The owner of a medical clinic raided by soldiers at 1 p.m. on January 26 described what happened during an attack on his clinic:
“My brother and I are Chinese medical doctors and run a clinic in Conakry. The military came in a gray truck and three motorcycles. There were eight of them and they all wore red berets. Three had rifles and all were in camouflage uniform. They came in saying they were looking for fake medicine, but they went through the house and stole many things, including two diagnostic machines, two mobile phones, 3 million FG [Guinean francs, about US$600], US$3,000, a TV and DVD [player], and bags full of all our clothing. They even went into the freezer and stole the meat we had there! They also stole [my brother's] car — we have yet to see it. They didn't take any medicines; they came to steal. [My brother] was taken in the car by the military, like they were going to arrest him, but they then let him go — stopped the car and told him to get out. Many people from the neighborhood used to come into the clinic, but for the moment we've closed.”
A restaurant owner who was robbed in the middle of the day in late January described what happened:
“At about 3 p.m., 10 soldiers came to the restaurant; they were dressed in soldier uniforms and several had guns. As they entered, they kicked at our door, pointed their guns at me and hit me in the stomach. They said they were looking for fake medicines — that it was us the Chinese selling them. I told them this was a Chinese restaurant! What do we have to do with medicines? I even told them it's OK to check, knowing they wouldn't find any of it here. They stole several phones, took two cartons of beer and our personal things, including our clothes. They were very aggressive.”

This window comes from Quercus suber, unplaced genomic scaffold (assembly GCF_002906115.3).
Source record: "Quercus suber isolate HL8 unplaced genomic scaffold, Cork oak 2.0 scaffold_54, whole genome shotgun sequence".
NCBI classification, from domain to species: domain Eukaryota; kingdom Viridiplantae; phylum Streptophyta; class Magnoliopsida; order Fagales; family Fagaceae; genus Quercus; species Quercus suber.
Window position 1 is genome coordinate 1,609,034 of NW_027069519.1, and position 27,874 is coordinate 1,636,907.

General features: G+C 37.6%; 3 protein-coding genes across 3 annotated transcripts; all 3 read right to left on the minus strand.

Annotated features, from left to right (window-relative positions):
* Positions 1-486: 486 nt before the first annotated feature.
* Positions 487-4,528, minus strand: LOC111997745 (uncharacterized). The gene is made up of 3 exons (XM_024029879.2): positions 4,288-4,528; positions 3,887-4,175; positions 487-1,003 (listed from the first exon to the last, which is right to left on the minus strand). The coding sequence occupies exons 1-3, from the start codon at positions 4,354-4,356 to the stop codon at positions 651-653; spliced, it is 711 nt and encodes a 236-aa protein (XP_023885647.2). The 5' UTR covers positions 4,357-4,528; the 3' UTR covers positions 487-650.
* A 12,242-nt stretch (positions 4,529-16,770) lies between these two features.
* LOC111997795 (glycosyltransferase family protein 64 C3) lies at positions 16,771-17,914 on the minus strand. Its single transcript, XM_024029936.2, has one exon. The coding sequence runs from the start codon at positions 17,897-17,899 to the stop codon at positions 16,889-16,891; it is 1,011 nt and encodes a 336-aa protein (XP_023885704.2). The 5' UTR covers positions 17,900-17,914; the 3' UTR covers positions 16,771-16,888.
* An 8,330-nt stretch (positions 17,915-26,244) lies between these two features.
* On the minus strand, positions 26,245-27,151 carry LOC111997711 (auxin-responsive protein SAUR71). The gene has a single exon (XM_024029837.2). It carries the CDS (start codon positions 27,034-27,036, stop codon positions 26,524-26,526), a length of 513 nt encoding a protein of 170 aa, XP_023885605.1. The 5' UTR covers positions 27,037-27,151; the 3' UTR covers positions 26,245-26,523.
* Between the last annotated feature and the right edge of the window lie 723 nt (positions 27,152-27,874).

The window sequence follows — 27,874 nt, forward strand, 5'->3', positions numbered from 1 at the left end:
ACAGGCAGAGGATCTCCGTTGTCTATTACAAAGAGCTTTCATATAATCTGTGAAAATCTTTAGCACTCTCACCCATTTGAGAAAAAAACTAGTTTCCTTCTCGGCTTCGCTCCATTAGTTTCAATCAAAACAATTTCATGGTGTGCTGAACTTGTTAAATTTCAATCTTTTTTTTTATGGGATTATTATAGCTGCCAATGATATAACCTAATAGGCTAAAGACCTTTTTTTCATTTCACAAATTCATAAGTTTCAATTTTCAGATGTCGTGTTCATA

A Guinean businessman whose pharmacy was robbed by 10 soldiers on January 28 described the events to Human Rights Watch:
“At 2 p.m., I was in my pharmacy when 10 Red Berets burst into the place saying they wanted to check if the medicines in my pharmacy were fake. They pretended to look at the medicines, but then went straight for the small safe I have in the corner. They broke it open and stole the 50 million FG [about US$10,000] we had there. They came in a green military pickup without license plates. After stealing the money, they took me along with them, as if to make it look like it was me who'd done something wrong. They stuffed me in the car, but let me go a few kilometers down the road. They wanted to make it look like a proper operation but they just wanted to steal the money — they didn't even take any medicine with them!”
Human Rights Watch spoke with a judge in Conakry who described an attempt by six soldiers to intimidate him into changing a judicial decision he had made in a civil dispute involving two businesswomen, one of whom had a family member in the military. The incident took place on February 17:
“On the day in question, I was to hand over the official decision in a civil case involving two businesswomen. Suddenly, six soldiers entered my courtroom. To me, it seemed like the woman whose relative was a soldier had organized the red berets to intervene on her behalf. They were armed, uniformed, and wore red berets. I said, ‘You have nothing to do with this process — I have rendered a judicial decision which is entirely independent of the military!’ They got very angry and one of them responded, ‘Things have changed; you must change this decision.’ They threatened to see that I was removed from power — they said they are the ones in power now. I stood my ground and they eventually left.”
A lawyer described how on February 23, two armed soldiers apparently acting on behalf of a plaintiff — a retired general — attempted to intimidate the judge presiding over the case: